Teaching an Old A.I. New Critical Race Theory
“With the current climate and rapid pace of machine learning, it really was only a matter of time,” said Carnegie Mellon statistician and legal scholar Randall DiMaggio when asked about the new critical race theory (CRT) trained AI, “Amy.” “Amy,” the pet name given to AMiRaSyst, which stands for “Adaptive Multiend Recursive System,” is the culmination of over three years of research and 200 million dollars of funding. In essence, Amy is a machine learning model that firmly believes race is a construct, racism goes beyond individual prejudice, and that Tyler Perry is a gratuitous shill.
“I suppose my first question is how you came up with the name, 'Amy.'”
I take a seat in Dr. DiMaggio’s office, eager to begin picking the brain behind this new engine of equality. Looking around I conclude that I am perhaps out of my depth, every shelf stuffed with a dazzling array of literature. “Neural Nets: A History” leans comfortably against “Audre Lorde: A Herstory.” “Anomaly Detection in Climate Data” sublets shelf room to “Can’t I Have A Chocolate Shake in Peace?: The Power of Sit-Ins.” In an academic era of specialization, DiMaggio has proven himself a Renaissance man at first glance.
“That’s an easy one. As you know, 'Amy' is short for “AMiRaSyst,” which came to me once I realized I had yet to use my statistical knowledge for the betterment of minorities. I asked myself over and over, 'Am I racist?' The shame pushed me to start this program, and to name it AMiRaSyst”
I blink a moment. Was Randall working out of white guilt? I realize I actually missed the fact he was even Caucasian, so fixated was I on his office library and the lilting tones of Alicia Keys coming from his desktop.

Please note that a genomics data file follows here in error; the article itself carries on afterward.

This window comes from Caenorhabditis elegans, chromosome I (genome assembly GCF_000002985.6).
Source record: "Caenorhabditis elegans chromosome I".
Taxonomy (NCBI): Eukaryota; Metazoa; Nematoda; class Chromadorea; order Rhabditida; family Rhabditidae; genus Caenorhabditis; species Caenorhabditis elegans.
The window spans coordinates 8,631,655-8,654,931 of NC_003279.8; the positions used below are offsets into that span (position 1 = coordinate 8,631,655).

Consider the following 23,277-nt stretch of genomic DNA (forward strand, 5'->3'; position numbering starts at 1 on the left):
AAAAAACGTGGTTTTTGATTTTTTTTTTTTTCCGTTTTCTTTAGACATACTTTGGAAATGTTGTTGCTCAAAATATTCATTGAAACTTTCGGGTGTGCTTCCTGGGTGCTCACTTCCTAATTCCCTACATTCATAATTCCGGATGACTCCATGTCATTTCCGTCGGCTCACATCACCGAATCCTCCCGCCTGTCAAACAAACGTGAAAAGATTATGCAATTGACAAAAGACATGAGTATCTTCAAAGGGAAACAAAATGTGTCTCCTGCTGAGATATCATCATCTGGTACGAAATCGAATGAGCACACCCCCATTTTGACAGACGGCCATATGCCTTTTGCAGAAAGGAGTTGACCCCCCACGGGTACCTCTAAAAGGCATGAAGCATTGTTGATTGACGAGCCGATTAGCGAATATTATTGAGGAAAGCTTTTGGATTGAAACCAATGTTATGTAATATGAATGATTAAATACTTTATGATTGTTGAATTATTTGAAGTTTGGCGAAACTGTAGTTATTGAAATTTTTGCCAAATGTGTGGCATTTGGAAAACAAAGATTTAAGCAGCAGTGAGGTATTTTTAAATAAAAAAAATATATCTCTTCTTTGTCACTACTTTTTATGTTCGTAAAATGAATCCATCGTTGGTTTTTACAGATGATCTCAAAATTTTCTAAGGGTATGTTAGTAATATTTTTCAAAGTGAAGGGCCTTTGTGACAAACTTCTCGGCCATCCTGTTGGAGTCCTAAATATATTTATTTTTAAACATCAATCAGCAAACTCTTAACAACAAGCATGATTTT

“What’s the main purpose of the Amy? What sort of capabilities does it have? I know AI can be helpful with housing pricing-”
DiMaggio leaps from his seat to cut me off.
“Yes! Amy is uniquely purposed to counteract all sorts of housing inequities. She can scan petaflops of real estate metrics, neighborhood shapes, and pricing data. In fact, just the other week, she was able to successfully determine that Lawrenceville gentrification was on a trajectory that would have every non-condemned building form a swastika with a Scotty dog in the center. She swears it was just a statistical fluke, but I got Farnam to pull the plug on that really fast.”
My phone buzzed in the middle of his story. I looked down. YouTube notification. New John Oliver out today. It’s about redlining.
“What about redlining? Can she prevent that?”
Randall, or “Randy,” as I’ve started calling him in my mind, cools down and sighs.
“Well, to be honest, (air quotes) 'redlining' as we remember it historically doesn’t really happen anymore. At least, not explicitly. What we have to deal with more now is its political cousin, gerrymandering. In fact, AI experts at Ole Miss just built their own “social AI” that focuses on making gerrymandering harder and harder to detect. His name is Jerry.”
Amy and Jerry. Two peas in a cyberpunk pod. I wonder if they know each other. Can these AI programs fall in love? What would that even look like? Can neo-con automata feel shame? Do woke-bots dream of electric sheep?
“Before I head out, is it too soon to ask if you’re working on any more projects?”
“Yes. We’ve just developed a record-breaking visual analysis software to prevent racial profiling!”
“Regression Using Bi-convolutional Legal Analytics”
“...the other name, please”
“Oh. Sorry. RuBLAc.”